"A SHORTAGE OF SIGNERS"
Miami (AP) -- Only one person of 50 approached by a reporter agreed to sign a typed copy of the Declaration of Idependence.
Two called it "commie junk," one threatened to call the police and another warned Miami Herald reporter Colin Dangaard: "Be careful who you show that kind of antigovernment stuff to, buddy."
A questionaire, circulated among 300 young adults attending a Youth for Christ gathering showed that 28 per cent thought an excerpt from the Declaration of Independence was written by Lenin.
The youths, mostly high school seniors, were then asked to describe briefly what sort of person they thought would make such a statement.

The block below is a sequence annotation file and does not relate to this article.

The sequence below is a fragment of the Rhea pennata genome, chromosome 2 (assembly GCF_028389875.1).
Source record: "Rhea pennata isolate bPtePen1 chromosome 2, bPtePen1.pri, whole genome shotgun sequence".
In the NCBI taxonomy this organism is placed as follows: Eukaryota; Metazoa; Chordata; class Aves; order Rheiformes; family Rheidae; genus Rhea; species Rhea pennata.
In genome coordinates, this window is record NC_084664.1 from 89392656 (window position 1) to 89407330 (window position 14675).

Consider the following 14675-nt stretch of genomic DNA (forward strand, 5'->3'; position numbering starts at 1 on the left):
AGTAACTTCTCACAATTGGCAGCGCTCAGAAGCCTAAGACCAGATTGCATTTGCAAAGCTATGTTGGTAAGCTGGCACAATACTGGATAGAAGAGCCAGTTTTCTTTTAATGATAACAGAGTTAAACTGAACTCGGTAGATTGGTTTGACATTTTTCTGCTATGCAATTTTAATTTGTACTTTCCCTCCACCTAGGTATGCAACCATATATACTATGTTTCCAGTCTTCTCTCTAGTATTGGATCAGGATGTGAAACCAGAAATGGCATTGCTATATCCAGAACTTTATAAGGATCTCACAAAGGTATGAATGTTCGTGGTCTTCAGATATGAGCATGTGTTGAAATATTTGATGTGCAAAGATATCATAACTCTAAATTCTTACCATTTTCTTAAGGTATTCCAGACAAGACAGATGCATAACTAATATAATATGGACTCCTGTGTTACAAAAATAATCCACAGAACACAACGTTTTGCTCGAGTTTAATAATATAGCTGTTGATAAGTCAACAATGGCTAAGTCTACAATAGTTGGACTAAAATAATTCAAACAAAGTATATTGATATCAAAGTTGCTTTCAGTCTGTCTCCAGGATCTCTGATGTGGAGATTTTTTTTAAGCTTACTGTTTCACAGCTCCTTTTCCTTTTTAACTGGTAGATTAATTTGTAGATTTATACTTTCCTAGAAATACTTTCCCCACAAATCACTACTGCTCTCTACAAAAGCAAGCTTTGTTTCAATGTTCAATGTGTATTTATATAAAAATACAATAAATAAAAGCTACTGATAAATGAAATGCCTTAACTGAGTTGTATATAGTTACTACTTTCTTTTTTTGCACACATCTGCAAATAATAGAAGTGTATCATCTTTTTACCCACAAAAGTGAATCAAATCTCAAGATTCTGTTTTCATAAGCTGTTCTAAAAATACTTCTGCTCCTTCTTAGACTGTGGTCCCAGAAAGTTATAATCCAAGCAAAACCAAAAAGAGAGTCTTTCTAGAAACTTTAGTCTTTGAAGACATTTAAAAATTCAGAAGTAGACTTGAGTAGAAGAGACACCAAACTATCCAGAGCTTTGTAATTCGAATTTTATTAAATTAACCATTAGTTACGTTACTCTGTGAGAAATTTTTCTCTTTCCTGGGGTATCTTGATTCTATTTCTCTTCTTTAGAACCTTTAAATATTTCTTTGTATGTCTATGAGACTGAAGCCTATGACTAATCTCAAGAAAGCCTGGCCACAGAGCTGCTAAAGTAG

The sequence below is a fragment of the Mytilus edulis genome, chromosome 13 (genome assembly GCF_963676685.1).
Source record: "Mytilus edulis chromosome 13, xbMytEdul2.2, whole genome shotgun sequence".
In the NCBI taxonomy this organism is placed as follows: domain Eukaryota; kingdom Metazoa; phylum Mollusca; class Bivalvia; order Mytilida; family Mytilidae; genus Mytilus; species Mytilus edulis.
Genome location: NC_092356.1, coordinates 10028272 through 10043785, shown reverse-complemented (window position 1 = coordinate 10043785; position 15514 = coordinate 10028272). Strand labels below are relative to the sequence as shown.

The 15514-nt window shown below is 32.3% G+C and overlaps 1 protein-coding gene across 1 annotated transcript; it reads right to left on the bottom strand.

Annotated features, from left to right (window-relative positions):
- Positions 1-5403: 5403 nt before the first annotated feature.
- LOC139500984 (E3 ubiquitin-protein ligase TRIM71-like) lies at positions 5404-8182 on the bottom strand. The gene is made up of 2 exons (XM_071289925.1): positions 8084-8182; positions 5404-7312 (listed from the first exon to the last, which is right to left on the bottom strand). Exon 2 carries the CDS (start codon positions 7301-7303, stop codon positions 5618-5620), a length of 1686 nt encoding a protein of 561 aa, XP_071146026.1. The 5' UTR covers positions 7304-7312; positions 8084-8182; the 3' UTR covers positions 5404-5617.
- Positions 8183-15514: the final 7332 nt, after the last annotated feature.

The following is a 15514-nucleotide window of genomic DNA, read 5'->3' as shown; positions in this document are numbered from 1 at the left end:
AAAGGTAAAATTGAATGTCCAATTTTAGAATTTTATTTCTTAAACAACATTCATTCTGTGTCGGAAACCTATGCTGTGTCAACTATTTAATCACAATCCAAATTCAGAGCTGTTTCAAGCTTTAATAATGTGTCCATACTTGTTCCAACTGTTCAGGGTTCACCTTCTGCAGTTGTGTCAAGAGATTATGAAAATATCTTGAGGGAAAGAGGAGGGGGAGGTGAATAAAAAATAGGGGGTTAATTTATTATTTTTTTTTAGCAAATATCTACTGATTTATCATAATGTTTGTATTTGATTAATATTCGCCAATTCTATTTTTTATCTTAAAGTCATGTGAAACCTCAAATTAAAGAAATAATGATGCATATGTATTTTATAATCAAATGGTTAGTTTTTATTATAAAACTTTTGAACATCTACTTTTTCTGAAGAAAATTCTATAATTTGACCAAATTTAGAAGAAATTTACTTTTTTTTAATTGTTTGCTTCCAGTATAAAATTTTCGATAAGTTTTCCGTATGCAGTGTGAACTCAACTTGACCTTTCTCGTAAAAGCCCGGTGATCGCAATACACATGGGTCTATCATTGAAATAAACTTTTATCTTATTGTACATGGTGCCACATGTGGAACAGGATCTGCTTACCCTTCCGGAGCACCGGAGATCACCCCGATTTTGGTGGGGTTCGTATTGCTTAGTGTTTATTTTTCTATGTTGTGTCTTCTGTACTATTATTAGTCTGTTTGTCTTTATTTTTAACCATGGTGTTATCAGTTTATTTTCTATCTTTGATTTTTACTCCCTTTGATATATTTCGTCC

Among other things, the author of the Declaration was called:
"A person of communism, someone against our country.:
"A person who does not have any sense of responsibility."
"A red-neck revolutionist."
"Someone trying to make a change in government -- probably for his own selfish reasons."
Next Dangaard typed up the Declaration in petition form, stood all day on a sidewalk and asked middle-aged passerbys to read it and sign it.
Only one man agreed--and he said it would cost the pollster a quarter for his signature.
Comments from those who took the trouble to read the first three paragraphs:
"This is the work of a raver."
"Somebody ought to tell the FBI about this sort of rubbish."
"I don't go for religion, Mac."
"The boss'll have to read this before I can let you put it in the shop window. But politically I can tell you he don't lean that way. He's a Republican."